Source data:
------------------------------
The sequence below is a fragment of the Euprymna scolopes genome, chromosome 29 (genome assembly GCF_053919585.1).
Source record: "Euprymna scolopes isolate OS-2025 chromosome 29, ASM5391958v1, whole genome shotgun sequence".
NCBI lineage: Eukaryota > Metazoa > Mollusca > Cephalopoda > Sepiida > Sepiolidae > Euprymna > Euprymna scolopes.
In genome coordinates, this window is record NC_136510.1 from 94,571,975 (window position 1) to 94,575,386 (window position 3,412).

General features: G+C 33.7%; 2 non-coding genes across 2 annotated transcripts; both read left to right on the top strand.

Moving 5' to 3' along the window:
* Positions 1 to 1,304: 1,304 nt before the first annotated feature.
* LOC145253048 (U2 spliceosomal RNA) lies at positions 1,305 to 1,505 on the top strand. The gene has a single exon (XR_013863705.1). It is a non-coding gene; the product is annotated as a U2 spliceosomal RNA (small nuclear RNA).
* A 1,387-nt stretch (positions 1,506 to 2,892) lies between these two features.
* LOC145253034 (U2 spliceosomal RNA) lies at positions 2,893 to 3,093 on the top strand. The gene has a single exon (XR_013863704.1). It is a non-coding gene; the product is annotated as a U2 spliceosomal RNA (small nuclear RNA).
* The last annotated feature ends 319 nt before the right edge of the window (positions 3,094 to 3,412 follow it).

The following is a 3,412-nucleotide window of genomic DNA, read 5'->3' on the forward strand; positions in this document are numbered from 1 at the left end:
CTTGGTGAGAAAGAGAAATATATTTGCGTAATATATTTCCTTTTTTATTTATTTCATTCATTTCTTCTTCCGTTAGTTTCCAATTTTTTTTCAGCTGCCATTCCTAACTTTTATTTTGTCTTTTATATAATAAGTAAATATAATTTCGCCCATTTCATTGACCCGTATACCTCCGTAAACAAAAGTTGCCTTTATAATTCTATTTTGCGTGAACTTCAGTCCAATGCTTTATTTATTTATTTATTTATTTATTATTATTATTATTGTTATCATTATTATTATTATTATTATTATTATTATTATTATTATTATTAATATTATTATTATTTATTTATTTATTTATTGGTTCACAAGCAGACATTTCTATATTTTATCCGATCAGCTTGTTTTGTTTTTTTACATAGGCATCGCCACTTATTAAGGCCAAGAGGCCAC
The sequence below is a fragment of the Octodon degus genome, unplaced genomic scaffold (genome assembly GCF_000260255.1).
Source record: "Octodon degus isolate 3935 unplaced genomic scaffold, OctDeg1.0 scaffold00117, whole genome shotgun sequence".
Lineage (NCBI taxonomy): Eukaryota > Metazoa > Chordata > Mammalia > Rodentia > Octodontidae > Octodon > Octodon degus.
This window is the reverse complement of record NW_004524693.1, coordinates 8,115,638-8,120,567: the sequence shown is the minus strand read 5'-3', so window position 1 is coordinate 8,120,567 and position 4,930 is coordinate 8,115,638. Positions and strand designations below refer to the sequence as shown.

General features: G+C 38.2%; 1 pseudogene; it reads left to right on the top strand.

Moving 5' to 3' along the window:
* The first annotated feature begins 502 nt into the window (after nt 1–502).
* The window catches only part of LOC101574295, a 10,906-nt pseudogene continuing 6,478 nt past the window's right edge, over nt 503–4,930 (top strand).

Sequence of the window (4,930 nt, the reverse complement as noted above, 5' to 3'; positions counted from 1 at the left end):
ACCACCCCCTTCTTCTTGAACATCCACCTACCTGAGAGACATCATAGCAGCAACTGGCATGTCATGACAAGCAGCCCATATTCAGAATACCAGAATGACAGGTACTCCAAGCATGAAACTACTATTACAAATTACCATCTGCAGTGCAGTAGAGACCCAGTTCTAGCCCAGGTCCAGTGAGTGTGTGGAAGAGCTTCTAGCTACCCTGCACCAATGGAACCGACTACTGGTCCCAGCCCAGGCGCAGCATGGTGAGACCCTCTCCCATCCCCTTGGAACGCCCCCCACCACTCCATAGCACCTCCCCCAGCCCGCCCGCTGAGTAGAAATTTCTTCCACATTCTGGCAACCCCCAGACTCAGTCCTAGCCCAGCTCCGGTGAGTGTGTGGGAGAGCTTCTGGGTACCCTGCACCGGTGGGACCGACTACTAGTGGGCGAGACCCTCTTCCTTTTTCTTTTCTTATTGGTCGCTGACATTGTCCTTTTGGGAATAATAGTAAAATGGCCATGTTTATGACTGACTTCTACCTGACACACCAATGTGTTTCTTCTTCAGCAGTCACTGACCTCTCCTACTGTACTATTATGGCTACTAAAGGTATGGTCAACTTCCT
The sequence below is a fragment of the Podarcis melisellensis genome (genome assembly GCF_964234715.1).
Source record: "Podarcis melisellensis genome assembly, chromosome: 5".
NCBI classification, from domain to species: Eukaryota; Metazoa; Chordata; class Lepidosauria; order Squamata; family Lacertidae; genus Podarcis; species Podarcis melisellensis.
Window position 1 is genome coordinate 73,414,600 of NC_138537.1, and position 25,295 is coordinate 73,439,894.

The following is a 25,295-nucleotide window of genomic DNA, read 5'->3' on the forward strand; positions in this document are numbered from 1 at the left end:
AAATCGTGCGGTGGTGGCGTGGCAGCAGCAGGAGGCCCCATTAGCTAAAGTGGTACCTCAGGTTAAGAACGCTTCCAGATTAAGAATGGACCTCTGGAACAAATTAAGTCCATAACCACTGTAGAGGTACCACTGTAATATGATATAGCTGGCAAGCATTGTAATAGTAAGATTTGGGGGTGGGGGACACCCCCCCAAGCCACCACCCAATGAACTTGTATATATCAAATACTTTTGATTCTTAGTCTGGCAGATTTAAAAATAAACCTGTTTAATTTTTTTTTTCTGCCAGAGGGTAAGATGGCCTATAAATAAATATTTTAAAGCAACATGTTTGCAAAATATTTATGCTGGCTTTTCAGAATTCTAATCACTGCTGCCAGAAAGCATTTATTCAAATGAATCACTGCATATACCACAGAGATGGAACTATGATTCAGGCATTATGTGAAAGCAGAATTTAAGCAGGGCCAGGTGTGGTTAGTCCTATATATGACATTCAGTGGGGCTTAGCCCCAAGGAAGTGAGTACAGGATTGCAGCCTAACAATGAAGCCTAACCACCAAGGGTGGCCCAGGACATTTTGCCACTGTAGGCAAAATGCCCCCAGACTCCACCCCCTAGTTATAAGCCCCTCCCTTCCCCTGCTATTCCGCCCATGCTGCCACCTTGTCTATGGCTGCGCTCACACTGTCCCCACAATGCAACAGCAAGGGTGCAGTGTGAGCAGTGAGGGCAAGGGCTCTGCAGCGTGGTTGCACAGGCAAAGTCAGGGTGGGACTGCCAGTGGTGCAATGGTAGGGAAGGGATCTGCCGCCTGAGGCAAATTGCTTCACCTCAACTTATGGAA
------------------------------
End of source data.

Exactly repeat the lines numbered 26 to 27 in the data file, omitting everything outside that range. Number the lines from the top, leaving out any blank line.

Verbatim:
NCBI classification, from domain to species: Eukaryota; Metazoa; Chordata; class Lepidosauria; order Squamata; family Lacertidae; genus Podarcis; species Podarcis melisellensis.
Window position 1 is genome coordinate 73,414,600 of NC_138537.1, and position 25,295 is coordinate 73,439,894.